With the inauguration of Joe Biden as the 46th President of the United States in January 2021 following his campaign pledge to pursue diplomacy with Iran over its nuclear program, it became increasingly apparent that continued hostility between the Islamic Republic and the Saudi kingdom would not be easy to sustain. In addition to promises of a softer approach to Tehran compared to his predecessor President Donald Trump’s “maximum pressure” policy of economic asphyxiation, Biden also vowed to hold those behind the scandalous murder of Saudi journalist and Washington resident Jamal Khashoggi to account and make the kingdom’s leaders, including Crown Prince Mohammed bin Salman, “the pariah that they are.”
Riyadh severed diplomatic relations with Tehran in January 2016 after hardline protesters –– broadly affiliated with (and organized by) senior figures in the Islamic Revolutionary Guards Corps (IRGC) –– set its embassy ablaze in response to the kingdom’s execution earlier the same month of famous Shia cleric and critic of the royal family Sheikh Nimr Baqir al-Nimr. Over the past six years, numerous efforts have been made by both sides as well as some influential regional mediators like Pakistan and Iraq to mend fences and restore ties between the two Shia-Sunni powerhouses, but deep tensions over Iran’s nuclear program and crippling sanctions against it, the ongoing civil war in Yemen, and normalization deals with Israel have stymied the Iranian-Saudi rapprochement process.
Diplomatic endeavors to address these tensions have included five rounds of behind-the-scenes negotiations, but curiously the very fact that detente talks have so far been represented and conducted mainly by security officials rather than foreign ministry representatives speaks to the critical nature of the differences between the parties and the sensitivity of perceptions underlying them.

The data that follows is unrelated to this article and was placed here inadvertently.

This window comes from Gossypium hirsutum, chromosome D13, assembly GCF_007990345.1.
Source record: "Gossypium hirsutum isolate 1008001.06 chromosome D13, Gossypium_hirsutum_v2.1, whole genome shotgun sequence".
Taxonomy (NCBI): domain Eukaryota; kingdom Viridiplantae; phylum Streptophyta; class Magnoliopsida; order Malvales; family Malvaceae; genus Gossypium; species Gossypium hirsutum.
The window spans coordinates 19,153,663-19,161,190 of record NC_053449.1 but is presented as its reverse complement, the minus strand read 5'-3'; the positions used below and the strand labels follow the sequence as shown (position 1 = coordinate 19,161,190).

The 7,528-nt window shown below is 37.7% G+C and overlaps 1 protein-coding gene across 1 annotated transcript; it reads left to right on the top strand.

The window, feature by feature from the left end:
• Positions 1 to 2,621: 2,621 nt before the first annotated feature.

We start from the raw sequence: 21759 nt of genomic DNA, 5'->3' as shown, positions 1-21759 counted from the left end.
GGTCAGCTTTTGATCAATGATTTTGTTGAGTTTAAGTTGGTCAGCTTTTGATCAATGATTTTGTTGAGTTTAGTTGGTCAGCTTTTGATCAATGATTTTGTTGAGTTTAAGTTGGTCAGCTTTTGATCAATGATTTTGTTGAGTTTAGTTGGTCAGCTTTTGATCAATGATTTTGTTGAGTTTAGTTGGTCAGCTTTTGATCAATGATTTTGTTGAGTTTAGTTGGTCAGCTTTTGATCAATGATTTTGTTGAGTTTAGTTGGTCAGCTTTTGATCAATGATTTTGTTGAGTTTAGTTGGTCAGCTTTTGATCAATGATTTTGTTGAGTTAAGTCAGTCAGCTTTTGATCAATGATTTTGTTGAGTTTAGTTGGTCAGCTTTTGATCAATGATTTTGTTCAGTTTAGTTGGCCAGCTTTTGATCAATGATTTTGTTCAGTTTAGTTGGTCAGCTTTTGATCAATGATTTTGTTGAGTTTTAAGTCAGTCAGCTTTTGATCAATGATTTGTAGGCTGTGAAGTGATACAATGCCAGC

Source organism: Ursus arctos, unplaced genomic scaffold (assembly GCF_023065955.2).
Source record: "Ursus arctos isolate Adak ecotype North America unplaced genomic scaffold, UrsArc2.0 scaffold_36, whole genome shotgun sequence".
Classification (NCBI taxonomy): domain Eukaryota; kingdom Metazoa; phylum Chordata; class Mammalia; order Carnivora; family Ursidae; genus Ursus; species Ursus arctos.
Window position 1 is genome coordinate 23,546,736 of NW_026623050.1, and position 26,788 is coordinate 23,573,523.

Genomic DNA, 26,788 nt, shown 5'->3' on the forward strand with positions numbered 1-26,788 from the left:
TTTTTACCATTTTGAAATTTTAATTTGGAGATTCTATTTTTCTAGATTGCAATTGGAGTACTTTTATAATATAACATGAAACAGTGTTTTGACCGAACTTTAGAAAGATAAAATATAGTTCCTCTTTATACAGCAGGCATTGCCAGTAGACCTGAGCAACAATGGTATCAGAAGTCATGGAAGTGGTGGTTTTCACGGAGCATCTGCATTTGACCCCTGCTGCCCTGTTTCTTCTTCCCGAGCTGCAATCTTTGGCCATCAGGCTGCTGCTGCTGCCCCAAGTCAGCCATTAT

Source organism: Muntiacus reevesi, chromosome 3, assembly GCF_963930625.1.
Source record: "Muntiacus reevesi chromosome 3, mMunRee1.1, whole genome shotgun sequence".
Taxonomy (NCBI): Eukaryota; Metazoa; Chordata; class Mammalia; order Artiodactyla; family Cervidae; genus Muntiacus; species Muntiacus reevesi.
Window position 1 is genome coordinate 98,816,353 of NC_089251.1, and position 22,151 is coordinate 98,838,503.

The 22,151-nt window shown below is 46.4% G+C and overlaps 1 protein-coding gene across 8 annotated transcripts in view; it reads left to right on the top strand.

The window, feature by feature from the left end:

Iran’s Accelerating Nuclear Program and the Saudi Counterbalance
Tehran’s controversial atomic activities have, since their disclosure in 2002, cast a long shadow over its regional relations, in particular posing a long term strategic threat to Saudi Arabia as the Islamic Republic’s chief regional rival. Rihadh has in turn worked hard over the years to counter and contain what it perceives as the insidious “Iran threat” through a series of major policy measures, from consolidating security alliances with the United States and more recently with Israel, to economic pressure and diplomatic isolation, to constructing its own independent nuclear and missile programs with American and Chinese assistance.
Saudi threat perceptions about Iranian atomic ambitions are so deep rooted that the kingdom, under its new de facto ruler Mohammed bin Salman, has to date remained among the most skeptical opponents of the 2015 nuclear deal — also known as the Joint Comprehensive Plan of Action (JCPOA) — and gone to great lengths to oppose removal of wide ranging sanctions on Iran, including the US State Department’s designation of Iranian Revolutionary Guards as a Foreign Terrorist Organization (FTO).
A year into the Trump administration’s Saudi-backed “maximum pressure” campaign against the Islamic Republic, hostilities between Tehran and Riyadh came to a height when in September 2019 Aramco oil processing facilities in eastern Saudi territory were targeted by drone and missile attacks widely attributed to the IRGC and its paramilitary allies in Iraq. For Saudi leaders, the Abqaiq-Khurais strikes were a rare moment of awakening that pushing too hard against Tehran could prove as risky and perilous as allowing it a free hand across the region, especially after their expectations of a firm response by the US to Iran’s brazen aggression went largely unmet.
Against the backdrop of strained American-Saudi ties under President Biden and given the growing likelihood of JCPOA revival talks irredeemably collapsing during his term or under a potential Republican president in the White House, Riyadh’s extraordinarily cautious engagement in rapprochement negotiations with Tehran seems to reflect such a hard headed understanding, that is, an emerging tendency to hedge its bets with the Islamic Republic and keep its fluctuating yet present menace at bay.
The Yemen War and Iran-Backed Houthis